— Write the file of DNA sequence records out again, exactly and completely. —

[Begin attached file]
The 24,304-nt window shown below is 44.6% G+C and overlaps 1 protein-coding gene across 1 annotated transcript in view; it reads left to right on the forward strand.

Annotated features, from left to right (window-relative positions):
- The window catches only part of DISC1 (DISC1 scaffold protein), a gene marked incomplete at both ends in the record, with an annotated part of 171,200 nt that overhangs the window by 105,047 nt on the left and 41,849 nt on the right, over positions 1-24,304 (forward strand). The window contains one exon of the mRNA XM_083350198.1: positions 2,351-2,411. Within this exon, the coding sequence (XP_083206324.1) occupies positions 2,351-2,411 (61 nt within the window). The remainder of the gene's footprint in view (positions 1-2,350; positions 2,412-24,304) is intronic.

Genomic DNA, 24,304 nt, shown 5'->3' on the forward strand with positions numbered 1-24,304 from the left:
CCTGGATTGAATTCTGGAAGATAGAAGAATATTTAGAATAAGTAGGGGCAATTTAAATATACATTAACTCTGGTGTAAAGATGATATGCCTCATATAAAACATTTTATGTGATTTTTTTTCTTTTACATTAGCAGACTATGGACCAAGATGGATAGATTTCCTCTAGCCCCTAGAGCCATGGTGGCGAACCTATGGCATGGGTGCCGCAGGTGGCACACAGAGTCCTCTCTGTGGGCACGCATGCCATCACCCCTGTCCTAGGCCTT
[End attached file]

The 24,304-nt window shown below is 44.6% G+C and overlaps 1 protein-coding gene across 1 annotated transcript in view; it reads left to right on the forward strand.

Annotated features, from left to right (window-relative positions):
- The window catches only part of DISC1 (DISC1 scaffold protein), a gene marked incomplete at both ends in the record, with an annotated part of 171,200 nt that overhangs the window by 105,047 nt on the left and 41,849 nt on the right, over positions 1-24,304 (forward strand). The window contains one exon of the mRNA XM_083350198.1: positions 2,351-2,411. Within this exon, the coding sequence (XP_083206324.1) occupies positions 2,351-2,411 (61 nt within the window). The remainder of the gene's footprint in view (positions 1-2,350; positions 2,412-24,304) is intronic.

Genomic DNA, 24,304 nt, shown 5'->3' on the forward strand with positions numbered 1-24,304 from the left:
CCTGGATTGAATTCTGGAAGATAGAAGAATATTTAGAATAAGTAGGGGCAATTTAAATATACATTAACTCTGGTGTAAAGATGATATGCCTCATATAAAACATTTTATGTGATTTTTTTTCTTTTACATTAGCAGACTATGGACCAAGATGGATAGATTTCCTCTAGCCCCTAGAGCCATGGTGGCGAACCTATGGCATGGGTGCCGCAGGTGGCACACAGAGTCCTCTCTGTGGGCACGCATGCCATCACCCCTGTCCTAGGCCTT